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NGOCC urges supporting the few adopted women

THE Non-Governmental Gender Organisations’ Coordinating Council (NGOCC) says from the adoptions so far announced especially by the major political parties, it is sad that there is still no political will among political party leaders to bridge the gender inequality gap between women and men in decision making positions, especially political positions.

NGOCC board chairperson Mary Mulenga says, “Our preliminary analysis of the adoptions shows that only the Socialist Party (SP) seems set to meet the minimum threshold with about 68 females adopted as parliamentary candidates.”

She has since called upon the women to support the few women that have been adopted.

During a briefing on the elections and the adoption process by political parties, Mulenga also said Zambians were not interested in name calling and the usual malicious campaigns that characterise politics in Zambia.

Mulenga said an analysis of the adoptions so far by the major political parties reveals a rather very sad trend where women continue to be discriminated.

She said on Thursday, August 12, 2021 Zambia goes to the polls to elect a president, members of parliament, council chairpersons, mayors and councillors.

She said elections were part of the democratic culture through which citizens participate in the governance of their country.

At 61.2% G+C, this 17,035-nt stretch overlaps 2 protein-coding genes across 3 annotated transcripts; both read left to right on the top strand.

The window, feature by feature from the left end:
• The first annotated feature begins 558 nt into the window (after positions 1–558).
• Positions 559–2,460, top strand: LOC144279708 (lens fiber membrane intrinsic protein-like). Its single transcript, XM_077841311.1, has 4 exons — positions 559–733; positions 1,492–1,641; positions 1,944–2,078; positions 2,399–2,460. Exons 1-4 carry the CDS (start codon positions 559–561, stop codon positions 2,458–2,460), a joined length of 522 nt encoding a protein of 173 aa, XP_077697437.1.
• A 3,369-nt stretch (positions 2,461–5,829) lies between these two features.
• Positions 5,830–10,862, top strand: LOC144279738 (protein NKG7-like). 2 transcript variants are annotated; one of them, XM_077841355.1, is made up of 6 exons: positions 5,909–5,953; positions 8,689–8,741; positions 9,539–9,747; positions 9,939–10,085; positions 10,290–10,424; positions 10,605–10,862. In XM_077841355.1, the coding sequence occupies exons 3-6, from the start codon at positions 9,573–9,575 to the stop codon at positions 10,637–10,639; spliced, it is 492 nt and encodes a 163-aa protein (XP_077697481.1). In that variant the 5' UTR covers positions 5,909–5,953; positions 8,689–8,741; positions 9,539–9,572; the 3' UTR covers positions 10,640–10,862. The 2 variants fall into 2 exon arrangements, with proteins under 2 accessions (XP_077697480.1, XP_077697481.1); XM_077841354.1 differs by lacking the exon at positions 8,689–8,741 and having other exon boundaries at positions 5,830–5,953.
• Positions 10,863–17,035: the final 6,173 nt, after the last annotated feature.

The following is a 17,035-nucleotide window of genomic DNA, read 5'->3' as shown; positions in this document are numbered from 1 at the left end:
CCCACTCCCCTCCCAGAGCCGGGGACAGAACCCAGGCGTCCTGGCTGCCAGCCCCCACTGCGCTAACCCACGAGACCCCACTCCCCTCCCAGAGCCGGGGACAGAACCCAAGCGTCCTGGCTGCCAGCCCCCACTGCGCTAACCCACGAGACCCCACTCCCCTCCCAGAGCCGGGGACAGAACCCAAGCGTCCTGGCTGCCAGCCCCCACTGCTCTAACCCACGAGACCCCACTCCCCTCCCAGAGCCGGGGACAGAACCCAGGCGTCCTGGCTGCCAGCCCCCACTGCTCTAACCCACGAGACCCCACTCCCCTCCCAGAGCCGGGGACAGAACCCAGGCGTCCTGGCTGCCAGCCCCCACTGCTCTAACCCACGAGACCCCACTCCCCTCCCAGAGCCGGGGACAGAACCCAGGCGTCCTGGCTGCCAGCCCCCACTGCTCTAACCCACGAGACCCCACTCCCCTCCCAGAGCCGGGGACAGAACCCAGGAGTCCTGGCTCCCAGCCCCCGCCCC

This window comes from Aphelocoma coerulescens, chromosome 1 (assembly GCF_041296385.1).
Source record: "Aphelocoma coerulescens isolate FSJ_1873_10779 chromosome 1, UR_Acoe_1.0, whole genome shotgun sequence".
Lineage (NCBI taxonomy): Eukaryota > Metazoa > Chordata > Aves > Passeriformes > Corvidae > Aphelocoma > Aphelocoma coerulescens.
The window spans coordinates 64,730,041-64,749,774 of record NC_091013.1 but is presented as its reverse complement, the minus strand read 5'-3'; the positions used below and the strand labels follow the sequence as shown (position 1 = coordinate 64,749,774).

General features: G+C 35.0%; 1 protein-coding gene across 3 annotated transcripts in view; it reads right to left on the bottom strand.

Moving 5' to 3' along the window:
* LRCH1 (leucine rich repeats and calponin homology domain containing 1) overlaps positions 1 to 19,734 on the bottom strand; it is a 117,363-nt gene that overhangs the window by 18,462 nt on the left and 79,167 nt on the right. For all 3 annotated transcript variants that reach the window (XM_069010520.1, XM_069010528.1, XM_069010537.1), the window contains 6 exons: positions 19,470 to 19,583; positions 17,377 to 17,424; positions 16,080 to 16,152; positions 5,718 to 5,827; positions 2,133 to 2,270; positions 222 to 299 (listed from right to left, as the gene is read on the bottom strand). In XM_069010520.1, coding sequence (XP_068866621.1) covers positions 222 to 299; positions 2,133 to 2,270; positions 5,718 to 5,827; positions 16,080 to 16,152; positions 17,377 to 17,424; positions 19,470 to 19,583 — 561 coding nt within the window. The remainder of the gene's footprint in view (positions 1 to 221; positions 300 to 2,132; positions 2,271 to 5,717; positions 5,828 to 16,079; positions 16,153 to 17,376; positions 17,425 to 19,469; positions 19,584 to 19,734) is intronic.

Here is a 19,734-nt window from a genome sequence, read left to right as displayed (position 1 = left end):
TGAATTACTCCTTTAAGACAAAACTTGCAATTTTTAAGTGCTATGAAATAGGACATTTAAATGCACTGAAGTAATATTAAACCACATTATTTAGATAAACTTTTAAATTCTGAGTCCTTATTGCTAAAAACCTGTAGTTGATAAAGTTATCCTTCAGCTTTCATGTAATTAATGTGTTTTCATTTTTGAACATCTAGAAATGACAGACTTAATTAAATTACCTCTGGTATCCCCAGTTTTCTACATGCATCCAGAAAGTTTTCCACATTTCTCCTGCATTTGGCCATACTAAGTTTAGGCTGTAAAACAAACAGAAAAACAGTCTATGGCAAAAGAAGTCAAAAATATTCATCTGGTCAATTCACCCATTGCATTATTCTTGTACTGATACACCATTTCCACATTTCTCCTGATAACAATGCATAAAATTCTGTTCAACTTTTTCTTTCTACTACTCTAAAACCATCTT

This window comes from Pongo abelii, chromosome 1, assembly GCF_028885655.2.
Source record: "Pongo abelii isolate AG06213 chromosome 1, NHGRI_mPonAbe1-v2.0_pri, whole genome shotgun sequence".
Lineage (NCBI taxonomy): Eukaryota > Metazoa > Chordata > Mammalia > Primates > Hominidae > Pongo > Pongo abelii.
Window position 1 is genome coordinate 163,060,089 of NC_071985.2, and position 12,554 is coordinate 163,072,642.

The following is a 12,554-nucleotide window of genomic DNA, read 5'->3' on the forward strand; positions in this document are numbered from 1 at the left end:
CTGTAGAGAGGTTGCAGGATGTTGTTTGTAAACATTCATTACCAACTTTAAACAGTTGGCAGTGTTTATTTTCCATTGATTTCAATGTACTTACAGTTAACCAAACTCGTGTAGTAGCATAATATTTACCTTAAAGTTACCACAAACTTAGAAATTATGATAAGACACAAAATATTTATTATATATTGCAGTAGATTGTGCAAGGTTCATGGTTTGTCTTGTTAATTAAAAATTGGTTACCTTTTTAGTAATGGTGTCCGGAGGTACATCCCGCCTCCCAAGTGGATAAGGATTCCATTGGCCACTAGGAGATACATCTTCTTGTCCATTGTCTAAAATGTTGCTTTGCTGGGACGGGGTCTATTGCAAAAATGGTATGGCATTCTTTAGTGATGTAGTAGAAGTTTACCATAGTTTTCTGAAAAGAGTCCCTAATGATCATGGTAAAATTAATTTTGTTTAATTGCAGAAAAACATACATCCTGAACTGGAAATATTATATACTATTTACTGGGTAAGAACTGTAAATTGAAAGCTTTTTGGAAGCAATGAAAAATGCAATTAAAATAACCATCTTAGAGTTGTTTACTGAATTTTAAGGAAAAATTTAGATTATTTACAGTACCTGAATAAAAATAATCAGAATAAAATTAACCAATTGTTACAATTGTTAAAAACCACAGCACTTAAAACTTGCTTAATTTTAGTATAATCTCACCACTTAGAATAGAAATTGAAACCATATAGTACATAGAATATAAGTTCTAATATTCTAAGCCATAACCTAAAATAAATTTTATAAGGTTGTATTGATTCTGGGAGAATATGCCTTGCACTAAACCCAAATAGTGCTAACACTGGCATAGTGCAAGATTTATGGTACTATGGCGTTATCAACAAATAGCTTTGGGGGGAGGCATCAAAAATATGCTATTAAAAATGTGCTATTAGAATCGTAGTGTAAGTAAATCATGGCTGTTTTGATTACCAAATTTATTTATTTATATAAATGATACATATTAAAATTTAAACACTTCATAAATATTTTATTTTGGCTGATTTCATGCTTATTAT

Mulenga said participatory democracy was primarily concerned with ensuring that citizens are afforded an opportunity to participate or otherwise be involved in decision making on matters that affect their lives.

“From the adoptions so far announced especially by the major political parties, it is sad to note that there is still no political will among our political party leaders to bridge the gender inequality gaps between women and men in decision making positions, especially political positions. We have noted how women have been systematically left out to run as both councillors and members of parliament,” she said.

She said according to provisional data, an overwhelming number of women expressed interest in contesting as members of parliament across the country on the different political parties.

Mulenga said apart from the already inbuilt encumbrances, such as the Grade 12 certificate, the ongoing adoption process had yet again confirmed the entrenched patriarchy and systemic discrimination of women from participating in the forthcoming elections.

She said the Zambian Constitution guarantees the rights for all citizen’s participation in the governance of the country.

Mulenga said the Constitution guarantees the right for citizens, women and men, to vote and also to be voted for in an election without any form of discrimination.

She said the NGOCC and the women’s movement continued to witness the systematic discrimination of women from participating in the governance of their country.